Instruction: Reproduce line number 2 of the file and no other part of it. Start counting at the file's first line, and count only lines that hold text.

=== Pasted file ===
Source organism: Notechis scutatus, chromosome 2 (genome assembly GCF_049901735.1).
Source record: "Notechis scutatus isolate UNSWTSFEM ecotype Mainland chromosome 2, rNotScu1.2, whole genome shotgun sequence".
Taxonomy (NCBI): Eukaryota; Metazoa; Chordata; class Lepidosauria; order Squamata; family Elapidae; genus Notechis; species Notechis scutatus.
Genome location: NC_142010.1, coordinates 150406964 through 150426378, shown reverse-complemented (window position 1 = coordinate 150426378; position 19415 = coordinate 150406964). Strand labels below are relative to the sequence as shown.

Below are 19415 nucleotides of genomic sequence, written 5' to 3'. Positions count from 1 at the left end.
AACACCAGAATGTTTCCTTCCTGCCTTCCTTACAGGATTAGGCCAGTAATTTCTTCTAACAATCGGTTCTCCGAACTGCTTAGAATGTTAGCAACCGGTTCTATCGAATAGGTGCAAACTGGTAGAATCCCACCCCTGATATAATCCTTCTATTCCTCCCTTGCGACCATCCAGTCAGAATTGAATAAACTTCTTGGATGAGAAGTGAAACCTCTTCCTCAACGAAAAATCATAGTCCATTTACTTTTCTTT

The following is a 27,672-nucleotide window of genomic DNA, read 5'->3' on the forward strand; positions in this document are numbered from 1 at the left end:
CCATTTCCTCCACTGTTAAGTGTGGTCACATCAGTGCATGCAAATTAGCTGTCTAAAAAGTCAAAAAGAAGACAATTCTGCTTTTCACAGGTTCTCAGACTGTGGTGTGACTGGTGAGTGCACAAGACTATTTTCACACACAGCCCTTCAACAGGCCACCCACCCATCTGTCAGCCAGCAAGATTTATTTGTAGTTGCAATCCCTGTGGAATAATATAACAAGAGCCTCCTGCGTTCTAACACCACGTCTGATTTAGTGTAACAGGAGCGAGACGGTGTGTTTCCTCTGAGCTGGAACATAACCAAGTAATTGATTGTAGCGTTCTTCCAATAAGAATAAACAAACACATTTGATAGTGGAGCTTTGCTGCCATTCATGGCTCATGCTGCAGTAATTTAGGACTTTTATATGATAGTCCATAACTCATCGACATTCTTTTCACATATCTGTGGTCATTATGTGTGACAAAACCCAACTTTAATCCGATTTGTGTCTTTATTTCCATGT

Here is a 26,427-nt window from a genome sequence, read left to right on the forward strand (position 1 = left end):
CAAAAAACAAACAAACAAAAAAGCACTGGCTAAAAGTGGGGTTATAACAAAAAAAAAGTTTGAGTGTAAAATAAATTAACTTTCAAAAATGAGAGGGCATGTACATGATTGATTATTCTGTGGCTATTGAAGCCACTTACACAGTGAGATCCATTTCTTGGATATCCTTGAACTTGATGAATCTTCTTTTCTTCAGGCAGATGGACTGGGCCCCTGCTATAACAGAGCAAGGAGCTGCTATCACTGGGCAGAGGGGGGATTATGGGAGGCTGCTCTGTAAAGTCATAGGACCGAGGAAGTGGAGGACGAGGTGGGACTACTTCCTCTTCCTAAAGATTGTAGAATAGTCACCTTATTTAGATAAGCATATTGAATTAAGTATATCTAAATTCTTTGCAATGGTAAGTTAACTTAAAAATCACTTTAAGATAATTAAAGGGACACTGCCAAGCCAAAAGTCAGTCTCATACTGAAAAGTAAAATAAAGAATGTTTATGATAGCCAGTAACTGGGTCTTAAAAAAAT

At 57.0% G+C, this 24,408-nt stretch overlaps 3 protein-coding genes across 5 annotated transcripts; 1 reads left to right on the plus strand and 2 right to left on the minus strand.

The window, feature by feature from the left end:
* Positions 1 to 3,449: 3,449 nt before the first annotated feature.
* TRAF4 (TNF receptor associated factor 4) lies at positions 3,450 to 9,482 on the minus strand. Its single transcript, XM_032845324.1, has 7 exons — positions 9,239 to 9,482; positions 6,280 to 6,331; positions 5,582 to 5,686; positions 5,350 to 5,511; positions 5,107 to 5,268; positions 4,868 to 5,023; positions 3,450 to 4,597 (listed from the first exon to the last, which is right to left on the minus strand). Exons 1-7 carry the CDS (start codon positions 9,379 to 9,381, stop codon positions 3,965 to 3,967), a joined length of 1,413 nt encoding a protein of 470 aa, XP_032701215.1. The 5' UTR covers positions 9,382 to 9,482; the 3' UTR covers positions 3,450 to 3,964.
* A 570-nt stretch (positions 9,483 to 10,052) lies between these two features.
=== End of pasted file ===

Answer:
Source record: "Notechis scutatus isolate UNSWTSFEM ecotype Mainland chromosome 2, rNotScu1.2, whole genome shotgun sequence".